Repaying Your Loans: Deferment & Forbearance

The servicer can talk with you to see if you are eligible for a Deferment or Forbearance which could reduce or temporarily suspend your scheduled payment.  You will be required to complete paperwork with your loan servicer if you qualify for the Deferment or Forbearance status.  You should NEVER stop making payments until you have been placed in a status with the loan servicer, which allows you to not make payments.

Some Deferment conditions may be:

  • Enrolled at least half-time at an eligible postsecondary school
  • Study in an approved graduate fellowship program or in an approved rehabilitation training program for the disabled
  • Unable to find full-time employment (for up to 3 years)
  • Economic hardship (for up to 3 years) (this category includes Peace Corps Service)
  • A member of the National Guard or other reserve component of the U.S. Armed Forces (current or retired) who is called or ordered to active duty while enrolled at least half-time at an eligible school, or within 6 months of having been enrolled at least half-time.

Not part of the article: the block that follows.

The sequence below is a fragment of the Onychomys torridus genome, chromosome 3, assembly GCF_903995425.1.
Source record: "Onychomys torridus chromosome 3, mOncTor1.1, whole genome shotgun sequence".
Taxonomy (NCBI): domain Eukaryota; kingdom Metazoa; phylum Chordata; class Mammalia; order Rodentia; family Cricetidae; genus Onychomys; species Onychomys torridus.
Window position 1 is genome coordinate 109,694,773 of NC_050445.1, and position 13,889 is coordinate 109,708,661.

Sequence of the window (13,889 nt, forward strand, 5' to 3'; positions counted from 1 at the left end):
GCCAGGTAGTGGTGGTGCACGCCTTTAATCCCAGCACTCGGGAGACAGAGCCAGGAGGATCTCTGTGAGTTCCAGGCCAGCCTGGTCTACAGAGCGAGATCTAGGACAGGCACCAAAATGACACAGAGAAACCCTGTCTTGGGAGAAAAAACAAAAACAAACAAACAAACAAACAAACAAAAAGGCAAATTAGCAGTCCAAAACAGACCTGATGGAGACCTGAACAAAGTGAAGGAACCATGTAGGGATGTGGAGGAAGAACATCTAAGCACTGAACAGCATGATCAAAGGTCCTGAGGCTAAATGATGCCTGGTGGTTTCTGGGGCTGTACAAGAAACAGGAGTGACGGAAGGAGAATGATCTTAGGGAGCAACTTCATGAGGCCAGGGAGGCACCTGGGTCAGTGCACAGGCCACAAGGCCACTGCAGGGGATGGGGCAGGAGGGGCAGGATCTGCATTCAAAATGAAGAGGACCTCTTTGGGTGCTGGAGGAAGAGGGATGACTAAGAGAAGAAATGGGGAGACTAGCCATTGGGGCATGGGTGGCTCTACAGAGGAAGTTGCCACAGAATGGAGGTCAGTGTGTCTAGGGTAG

• While borrower is on active duty during a war or other military operation or national emergency and if the borrower was serving on or after October 1, 2007.

Forbearance allows you to postpone or reduce your scheduled monthly payment for a limited specified period of time.  A forbearance may be granted when you are temporarily not able to make your scheduled payment for reasons such as, financial hardship, illness, etc.  Interest accrues during the forbearance.  If you do not pay interest during the forbearance, interest will be capitalized (added to the principal balance) at the end of the forbearance period.

Students may prepay their loans at any time without penalty or you may request a shorter repayment schedule. 

Once you begin repaying your loans, if the accrued interest and any outstanding late charges have been paid, then any extra amount you pay above your regular required monthly payment will reduce the outstanding principal balance of your loans.